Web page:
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Jewish Treasures of the Caribbean: Documenting the Oldest Jewish Sites of the Western Hemisphere

September 20 – December 11, 2016 (Members’ Preview: Monday, September 19, 2016)

"For me, to trace our history has been an amazing experience. It made me have more respect for what Jews have gone through and have much more pride. My grandfather used to tell me, 'Our history is everything. Know the history of your people.' I was very honored to play my part to record this history, which is mostly unknown….This is the story of the birth of Judaism in the New World. The first Jews in the U.S. Came from these communities. It's very important their history be preserved." -Wyatt Gallery


This exhibition photographically captures the little-known history of the Sephardic Jews of the Caribbean, as seen through the remaining historic sites in Barbados, Curaçao, Jamaica, Nevis, St. Croix, St. Thomas, St. Maarten, St. Eustatius and Suriname. These Jewish communities date back to the early 1600s and are home to the oldest synagogues and Jewish cemeteries in the Western hemisphere. While these historic communities now face extinction, these modern day treasures beautifully exemplify the strength of the Jewish people, as well as the surprisingly diverse cultural history of the Caribbean.


In the 1600s, the West Indies became a place of salvation for Sephardic Jews who had fled to Amsterdam and Brazil after the Spanish and Portuguese Inquisitions. La Nación, as these Jews were called, were fundamental in shaping the early Caribbean economy through their unique knowledge of sugar cane cultivation, agriculture and an expansive network of trade. Some Jews also joined the pirates controlling the Caribbean seas, and later became influential politicians, plantation owners and bankers to the American colonies. While creating financial success for the European powers, the Sephardic Jews managed to prosper and keep their culture, religion, and customs alive - which led to the continuation and support of Judaism throughout the Americas.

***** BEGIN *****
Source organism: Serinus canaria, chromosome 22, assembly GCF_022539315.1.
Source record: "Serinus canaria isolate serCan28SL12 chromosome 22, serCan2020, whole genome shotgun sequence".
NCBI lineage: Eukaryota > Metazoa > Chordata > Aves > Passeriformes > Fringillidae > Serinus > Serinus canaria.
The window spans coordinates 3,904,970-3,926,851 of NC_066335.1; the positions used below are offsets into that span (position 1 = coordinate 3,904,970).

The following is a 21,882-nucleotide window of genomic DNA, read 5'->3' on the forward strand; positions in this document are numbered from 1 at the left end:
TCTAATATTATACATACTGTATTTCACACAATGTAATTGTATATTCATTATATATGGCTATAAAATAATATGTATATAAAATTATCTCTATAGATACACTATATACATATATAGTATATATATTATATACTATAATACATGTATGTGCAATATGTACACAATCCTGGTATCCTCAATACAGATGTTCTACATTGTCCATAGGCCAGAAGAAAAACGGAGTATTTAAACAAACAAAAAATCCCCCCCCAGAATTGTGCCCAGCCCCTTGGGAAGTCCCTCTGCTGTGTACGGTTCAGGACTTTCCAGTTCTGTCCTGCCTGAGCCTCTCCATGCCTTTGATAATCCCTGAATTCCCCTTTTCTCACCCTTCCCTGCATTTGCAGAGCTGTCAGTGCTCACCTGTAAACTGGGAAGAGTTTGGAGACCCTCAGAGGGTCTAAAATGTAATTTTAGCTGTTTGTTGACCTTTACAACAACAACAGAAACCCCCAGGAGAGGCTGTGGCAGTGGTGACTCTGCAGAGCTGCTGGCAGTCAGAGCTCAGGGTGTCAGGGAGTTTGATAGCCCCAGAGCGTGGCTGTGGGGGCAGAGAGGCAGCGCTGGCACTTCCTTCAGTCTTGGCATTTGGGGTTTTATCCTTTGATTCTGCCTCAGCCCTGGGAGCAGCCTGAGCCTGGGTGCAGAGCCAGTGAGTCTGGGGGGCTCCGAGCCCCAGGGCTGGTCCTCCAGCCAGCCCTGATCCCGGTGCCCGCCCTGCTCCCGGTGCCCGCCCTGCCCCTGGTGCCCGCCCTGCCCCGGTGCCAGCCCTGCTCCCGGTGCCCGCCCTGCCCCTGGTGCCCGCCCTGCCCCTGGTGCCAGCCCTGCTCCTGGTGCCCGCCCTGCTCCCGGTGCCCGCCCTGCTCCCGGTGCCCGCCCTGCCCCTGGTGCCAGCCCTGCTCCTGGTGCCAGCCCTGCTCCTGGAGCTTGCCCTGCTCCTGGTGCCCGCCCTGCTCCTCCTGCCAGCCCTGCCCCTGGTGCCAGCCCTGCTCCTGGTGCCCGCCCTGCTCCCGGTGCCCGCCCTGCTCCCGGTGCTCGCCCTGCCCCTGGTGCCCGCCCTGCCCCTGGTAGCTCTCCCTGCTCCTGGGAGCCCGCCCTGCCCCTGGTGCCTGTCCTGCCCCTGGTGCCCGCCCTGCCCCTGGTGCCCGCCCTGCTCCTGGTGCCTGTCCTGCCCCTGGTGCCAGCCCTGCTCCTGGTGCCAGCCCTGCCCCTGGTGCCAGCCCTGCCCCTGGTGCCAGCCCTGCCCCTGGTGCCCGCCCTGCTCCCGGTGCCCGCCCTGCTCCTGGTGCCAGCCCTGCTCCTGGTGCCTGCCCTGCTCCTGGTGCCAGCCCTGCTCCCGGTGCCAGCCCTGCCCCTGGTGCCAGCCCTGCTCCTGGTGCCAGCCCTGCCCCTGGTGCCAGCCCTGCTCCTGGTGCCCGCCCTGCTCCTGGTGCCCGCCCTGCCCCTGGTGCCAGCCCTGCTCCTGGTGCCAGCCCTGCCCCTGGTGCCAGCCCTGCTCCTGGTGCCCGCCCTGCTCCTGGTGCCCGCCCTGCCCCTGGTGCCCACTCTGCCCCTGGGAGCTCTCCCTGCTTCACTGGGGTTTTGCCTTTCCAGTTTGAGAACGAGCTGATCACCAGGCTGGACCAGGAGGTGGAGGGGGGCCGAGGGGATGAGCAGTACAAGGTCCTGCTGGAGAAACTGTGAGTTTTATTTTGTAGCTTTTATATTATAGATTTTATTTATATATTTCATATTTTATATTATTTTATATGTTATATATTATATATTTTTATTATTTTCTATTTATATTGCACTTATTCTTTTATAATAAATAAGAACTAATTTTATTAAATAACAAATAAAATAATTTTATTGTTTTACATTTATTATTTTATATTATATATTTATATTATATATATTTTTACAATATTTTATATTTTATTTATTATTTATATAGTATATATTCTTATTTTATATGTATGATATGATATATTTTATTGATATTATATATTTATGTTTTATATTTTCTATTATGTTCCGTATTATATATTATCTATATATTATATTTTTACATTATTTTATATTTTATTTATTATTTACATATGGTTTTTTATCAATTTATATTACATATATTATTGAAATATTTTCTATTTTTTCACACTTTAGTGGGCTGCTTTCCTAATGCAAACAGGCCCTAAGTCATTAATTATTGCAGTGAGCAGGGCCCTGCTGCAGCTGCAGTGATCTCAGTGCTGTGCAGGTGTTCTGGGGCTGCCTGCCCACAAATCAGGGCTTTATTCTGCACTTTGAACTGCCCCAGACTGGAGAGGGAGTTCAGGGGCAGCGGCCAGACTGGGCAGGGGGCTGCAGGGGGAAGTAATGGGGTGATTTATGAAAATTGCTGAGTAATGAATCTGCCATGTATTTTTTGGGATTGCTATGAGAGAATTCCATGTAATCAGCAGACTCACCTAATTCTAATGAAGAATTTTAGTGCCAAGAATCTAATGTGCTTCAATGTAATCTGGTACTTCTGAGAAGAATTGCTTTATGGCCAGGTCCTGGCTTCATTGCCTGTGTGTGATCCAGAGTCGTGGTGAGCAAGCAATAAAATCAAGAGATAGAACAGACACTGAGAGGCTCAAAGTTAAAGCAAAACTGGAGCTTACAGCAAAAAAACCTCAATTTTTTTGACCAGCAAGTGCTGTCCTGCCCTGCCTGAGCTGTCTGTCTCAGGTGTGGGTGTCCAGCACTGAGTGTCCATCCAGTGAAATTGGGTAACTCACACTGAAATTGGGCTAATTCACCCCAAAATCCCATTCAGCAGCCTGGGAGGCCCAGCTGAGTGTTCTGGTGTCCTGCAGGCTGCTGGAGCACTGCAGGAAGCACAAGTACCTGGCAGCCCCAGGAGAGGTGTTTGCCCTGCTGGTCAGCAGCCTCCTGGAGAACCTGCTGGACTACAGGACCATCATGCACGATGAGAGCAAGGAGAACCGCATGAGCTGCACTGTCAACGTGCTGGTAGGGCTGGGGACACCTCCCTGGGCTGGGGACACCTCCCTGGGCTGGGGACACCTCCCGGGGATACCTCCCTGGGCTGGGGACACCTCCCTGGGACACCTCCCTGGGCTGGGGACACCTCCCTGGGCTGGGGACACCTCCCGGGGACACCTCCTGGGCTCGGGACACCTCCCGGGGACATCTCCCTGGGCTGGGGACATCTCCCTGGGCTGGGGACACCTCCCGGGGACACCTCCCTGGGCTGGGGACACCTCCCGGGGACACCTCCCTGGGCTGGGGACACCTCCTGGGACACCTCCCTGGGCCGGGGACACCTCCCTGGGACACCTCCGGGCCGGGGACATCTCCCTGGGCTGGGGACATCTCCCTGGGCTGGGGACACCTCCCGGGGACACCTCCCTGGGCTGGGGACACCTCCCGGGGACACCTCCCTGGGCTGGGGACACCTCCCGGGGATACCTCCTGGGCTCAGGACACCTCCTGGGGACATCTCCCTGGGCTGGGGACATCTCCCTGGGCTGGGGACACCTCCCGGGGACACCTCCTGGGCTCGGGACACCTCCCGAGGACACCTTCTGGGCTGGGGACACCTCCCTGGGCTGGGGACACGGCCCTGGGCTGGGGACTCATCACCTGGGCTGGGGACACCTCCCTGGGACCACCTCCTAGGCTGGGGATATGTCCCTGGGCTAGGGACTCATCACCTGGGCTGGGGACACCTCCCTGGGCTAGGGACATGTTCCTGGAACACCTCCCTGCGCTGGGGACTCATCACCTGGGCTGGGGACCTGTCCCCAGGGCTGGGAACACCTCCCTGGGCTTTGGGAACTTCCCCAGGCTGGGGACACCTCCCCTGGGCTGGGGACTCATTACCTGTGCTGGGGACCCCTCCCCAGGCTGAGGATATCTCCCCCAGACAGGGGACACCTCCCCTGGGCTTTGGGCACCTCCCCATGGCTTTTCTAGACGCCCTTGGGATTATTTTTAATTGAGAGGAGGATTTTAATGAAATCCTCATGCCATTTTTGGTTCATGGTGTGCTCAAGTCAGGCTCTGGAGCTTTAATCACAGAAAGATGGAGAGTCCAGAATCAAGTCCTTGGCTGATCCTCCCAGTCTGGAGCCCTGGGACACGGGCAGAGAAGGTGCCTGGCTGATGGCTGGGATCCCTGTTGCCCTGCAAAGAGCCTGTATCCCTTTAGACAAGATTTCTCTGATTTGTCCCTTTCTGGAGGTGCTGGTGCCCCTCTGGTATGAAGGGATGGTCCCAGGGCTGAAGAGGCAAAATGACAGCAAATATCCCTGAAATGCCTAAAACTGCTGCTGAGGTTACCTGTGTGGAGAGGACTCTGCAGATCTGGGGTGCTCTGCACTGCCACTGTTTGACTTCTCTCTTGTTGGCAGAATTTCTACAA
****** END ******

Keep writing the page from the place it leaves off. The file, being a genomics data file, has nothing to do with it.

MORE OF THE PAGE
Once home to thousands of Sephardic Jews, only five synagogues remain and almost half of the original cemeteries are either falling apart, or have been lost to natural disasters, vandalism, pollution and the elements of time. The few historic landmarks still in use are little known gems of the Caribbean and invaluable landmarks in the Jewish history of survival. Through these photographs, we witness the legacy of Judaism and a rarely explored facet of Caribbean history.


Wyatt Gallery received his BFA in photography at the Tisch School of the Arts at New York University in 1997. In 1998, Wyatt received a Rosenberg grant and traveled the Caribbean, photographing spiritual sites for nine months. After spending a month in Trinidad, he knew he wanted to live there and he returned months later on a Fulbright Fellowship and spent two years photographing the diverse cultural history of Trinidad as seen through its religious sites, landscapes, people and their homes. Gallery has received numerous awards and his work has been widely published in books and magazines such as Esquire, The New York Times and Mother Jones. His photographs have been exhibited throughout the world and are in major private and public collections such as the Museum of Fine Arts in Houston, George Eastman House, New Orleans Museum of Art and American Express. 

Exhibition Sponsor: Consulate General of the Kingdom of the Netherlands in Miami

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